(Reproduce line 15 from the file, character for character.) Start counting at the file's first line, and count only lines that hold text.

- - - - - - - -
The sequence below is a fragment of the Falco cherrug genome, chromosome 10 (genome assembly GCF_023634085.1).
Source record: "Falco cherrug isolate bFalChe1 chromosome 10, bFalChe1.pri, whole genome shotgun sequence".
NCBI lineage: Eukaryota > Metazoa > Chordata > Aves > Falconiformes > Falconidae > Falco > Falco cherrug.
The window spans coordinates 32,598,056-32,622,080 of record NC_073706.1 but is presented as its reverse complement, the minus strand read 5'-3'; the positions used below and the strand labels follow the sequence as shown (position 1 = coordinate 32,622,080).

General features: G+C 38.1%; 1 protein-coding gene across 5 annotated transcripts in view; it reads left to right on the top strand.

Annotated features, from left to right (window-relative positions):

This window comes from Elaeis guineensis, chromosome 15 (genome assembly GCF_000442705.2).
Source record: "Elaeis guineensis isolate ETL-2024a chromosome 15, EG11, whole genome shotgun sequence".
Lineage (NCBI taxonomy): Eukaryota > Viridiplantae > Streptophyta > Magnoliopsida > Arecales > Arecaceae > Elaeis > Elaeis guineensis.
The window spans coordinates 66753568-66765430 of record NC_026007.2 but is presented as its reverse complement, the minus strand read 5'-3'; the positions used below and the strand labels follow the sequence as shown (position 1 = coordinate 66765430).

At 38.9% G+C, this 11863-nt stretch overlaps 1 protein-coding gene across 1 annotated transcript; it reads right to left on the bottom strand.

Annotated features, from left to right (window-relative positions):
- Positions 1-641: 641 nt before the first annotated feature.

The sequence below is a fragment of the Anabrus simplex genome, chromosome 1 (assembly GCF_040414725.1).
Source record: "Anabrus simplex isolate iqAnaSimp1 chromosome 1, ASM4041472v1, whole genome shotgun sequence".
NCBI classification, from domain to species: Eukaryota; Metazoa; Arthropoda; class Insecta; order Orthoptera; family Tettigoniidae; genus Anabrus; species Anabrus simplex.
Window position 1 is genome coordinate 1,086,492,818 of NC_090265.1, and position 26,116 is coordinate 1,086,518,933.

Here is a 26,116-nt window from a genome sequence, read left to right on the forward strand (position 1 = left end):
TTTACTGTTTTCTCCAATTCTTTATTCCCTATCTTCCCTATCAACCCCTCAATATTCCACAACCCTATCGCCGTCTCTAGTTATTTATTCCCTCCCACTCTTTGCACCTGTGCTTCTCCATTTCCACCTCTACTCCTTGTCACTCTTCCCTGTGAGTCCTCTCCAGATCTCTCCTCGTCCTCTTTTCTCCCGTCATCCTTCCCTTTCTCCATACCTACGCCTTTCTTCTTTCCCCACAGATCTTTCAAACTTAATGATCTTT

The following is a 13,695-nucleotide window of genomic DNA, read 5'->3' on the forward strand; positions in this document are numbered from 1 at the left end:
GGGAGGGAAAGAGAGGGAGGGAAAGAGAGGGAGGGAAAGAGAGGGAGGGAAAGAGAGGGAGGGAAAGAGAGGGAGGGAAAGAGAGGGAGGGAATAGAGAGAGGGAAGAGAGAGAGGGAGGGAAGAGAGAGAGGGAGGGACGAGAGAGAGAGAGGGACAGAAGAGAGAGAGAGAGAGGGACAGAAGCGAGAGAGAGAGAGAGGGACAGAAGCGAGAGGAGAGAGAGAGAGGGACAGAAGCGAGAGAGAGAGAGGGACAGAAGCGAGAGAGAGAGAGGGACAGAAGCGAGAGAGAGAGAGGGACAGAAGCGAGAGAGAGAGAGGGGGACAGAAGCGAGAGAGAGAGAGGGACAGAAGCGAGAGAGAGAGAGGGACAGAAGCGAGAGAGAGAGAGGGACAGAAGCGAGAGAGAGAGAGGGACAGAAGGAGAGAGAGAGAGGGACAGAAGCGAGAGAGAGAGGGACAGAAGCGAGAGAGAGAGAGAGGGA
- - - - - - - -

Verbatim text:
Source record: "Anabrus simplex isolate iqAnaSimp1 chromosome 1, ASM4041472v1, whole genome shotgun sequence".